From Mac Guides
AppleScript is a scripting language developed by Apple Computer, which uses English-like syntax.
Many people dismiss AppleScript as an inferior language due to its inability to do certain things, and due to its English-like syntax which programmers of other languages can find restricting. However they are often misinformed. While AppleScript is not designed for making full-fledged applications (although AppleScript Studio is bridging this gap), it specializes in communicating with and manipulating other, "scriptable" applications. For example, you could create a script to gather song information from iTunes and send it to a buddy in iChat. This script would be communicating with two different applications, something which is difficult if not impossible to do using other languages.
AppleScript was first introduced in October 1993 with the Mac OS 7.1.1 update, made possible by the addition of Apple Events to the operating system in Mac OS 7. QuarkXPress was one of the first applications to support it, and its AppleScript support is used as an explanation as to why the Mac remained popular in the publishing market even after Quark was ported to Windows.
Small but relatively frequent AppleScript updates have been made since its introduction, adding new language features. However, AppleScript support was sometimes difficult to add to applications, so many developers avoided doing so. A significant change came with the release of Mac OS X, when Cocoa developers could implement AppleScript support in a much simpler way than ever before, resulting in an increase in support for the language.
Most AppleScript developers edit their scripts with Script Editor (located at /Applications/AppleScript/Script Editor), which is developed by Apple and bundled with Mac OS X. There are also several third party editors.
If you have Apple's Developer Tools installed, you can use Xcode to create AppleScript applications. Using the Xcode suite, you can create custom interfaces to use for your AppleScript application. This requires a lot more background knowledge than Script Editor but is also more powerful.
For users who find the AppleScript language difficult, Automator is another alternative. Introduced in Mac OS X 10.4 (Tiger), it allows you to set up "workflows" without writing any code. Automator can be more limiting than AppleScript.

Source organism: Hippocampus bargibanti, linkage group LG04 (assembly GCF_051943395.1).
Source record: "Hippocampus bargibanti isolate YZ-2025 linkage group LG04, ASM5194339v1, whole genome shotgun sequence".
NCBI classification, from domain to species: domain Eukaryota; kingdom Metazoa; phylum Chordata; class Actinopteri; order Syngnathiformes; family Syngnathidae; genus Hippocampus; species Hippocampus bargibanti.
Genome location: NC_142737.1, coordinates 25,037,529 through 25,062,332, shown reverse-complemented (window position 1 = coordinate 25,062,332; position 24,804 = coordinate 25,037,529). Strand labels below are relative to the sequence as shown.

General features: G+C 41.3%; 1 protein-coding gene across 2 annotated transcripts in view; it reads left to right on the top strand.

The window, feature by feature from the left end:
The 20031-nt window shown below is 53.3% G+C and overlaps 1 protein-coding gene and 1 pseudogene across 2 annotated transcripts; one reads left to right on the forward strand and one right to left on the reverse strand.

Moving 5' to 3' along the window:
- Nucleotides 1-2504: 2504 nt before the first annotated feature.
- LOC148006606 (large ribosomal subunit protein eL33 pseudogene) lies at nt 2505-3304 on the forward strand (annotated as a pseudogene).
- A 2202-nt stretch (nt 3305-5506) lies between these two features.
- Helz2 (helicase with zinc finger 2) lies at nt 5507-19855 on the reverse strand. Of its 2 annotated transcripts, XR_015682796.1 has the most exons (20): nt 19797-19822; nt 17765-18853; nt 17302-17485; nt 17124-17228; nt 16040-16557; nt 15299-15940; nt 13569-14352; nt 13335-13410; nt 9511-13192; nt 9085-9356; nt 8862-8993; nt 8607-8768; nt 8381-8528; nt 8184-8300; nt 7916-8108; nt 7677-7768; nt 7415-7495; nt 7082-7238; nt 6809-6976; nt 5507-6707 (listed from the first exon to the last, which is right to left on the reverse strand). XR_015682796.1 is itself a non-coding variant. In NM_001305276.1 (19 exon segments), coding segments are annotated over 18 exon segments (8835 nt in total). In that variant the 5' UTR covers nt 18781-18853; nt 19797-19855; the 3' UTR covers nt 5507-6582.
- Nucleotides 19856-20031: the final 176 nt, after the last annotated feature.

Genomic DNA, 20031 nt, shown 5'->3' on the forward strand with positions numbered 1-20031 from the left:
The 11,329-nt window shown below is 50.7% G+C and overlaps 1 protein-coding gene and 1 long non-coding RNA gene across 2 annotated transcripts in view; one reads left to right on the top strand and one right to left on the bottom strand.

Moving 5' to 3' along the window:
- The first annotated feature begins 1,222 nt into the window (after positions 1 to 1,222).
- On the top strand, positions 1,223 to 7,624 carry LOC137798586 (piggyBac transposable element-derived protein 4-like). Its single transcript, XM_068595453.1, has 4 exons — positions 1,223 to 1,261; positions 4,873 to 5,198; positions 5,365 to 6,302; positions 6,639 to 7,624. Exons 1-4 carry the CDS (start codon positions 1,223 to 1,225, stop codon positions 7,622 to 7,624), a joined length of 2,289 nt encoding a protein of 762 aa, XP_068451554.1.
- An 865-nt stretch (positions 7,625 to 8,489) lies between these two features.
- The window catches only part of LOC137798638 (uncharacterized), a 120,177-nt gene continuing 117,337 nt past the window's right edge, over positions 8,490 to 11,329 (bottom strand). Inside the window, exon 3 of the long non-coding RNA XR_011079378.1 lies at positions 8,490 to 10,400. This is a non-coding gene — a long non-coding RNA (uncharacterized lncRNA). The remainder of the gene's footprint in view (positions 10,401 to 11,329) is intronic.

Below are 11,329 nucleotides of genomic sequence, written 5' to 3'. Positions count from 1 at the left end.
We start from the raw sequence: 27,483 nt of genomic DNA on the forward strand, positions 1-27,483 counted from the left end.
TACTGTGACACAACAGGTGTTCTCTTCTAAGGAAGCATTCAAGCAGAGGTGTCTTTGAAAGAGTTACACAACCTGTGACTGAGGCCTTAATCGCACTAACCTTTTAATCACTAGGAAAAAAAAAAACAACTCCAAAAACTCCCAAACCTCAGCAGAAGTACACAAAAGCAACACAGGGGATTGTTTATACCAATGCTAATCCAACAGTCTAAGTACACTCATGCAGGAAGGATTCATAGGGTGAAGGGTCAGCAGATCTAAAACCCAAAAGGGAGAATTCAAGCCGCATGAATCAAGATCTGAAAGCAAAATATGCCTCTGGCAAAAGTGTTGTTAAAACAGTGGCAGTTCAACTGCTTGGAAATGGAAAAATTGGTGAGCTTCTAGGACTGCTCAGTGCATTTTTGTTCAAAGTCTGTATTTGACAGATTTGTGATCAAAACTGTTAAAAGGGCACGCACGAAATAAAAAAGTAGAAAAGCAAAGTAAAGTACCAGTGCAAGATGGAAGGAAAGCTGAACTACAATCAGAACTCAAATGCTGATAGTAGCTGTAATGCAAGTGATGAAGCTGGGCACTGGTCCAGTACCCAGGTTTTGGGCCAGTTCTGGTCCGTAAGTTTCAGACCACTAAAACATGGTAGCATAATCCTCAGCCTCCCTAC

For AppleScript to communicate with an application, the application must have an AppleScript dictionary. These dictionaries list all classes, properties and commands supported by the application. The dictionaries can be viewed from within Script Editor by choosing the "Open Dictionary..." command from the File menu, then choosing an application.
The first example is a very simple one that displays a dialog displaying the traditional "Hello World" message. It demonstrates the English-like syntax that AppleScript uses.
display dialog "Hello World" buttons "OK" default button "OK"
The above example uses the "display dialog" command" with several parameters. Other parameters, such as "with icon" and "default answer", also exist but are always optional.
This example is slightly more complicated in that it communicates with another application. This is done with a "tell" block. It also uses variables, which store data such as numbers, text, and dates, and demonstrates string concatenation. You will also see in the example that comments can be written by placing "--" at the start of a line.
The example will get the name of the current track from iTunes and display it in a dialog.
--Get the name of the current track from iTunes tell application "iTunes" set trackName to name of current track end tell --Concatenate strings into what we will show in the dialog set message to "The current track is: " & trackName --Show a message stating the current track display dialog message buttons "OK" default button "OK"
One powerful way to use AppleScript, is in conjunction with shell scripting. Although this requires some knowledge of shell scripting, it often lets you do things that AppleScript can't do by itself.
This example lets you play an audio file in the background:
do shell script "afplay audiofile.wav"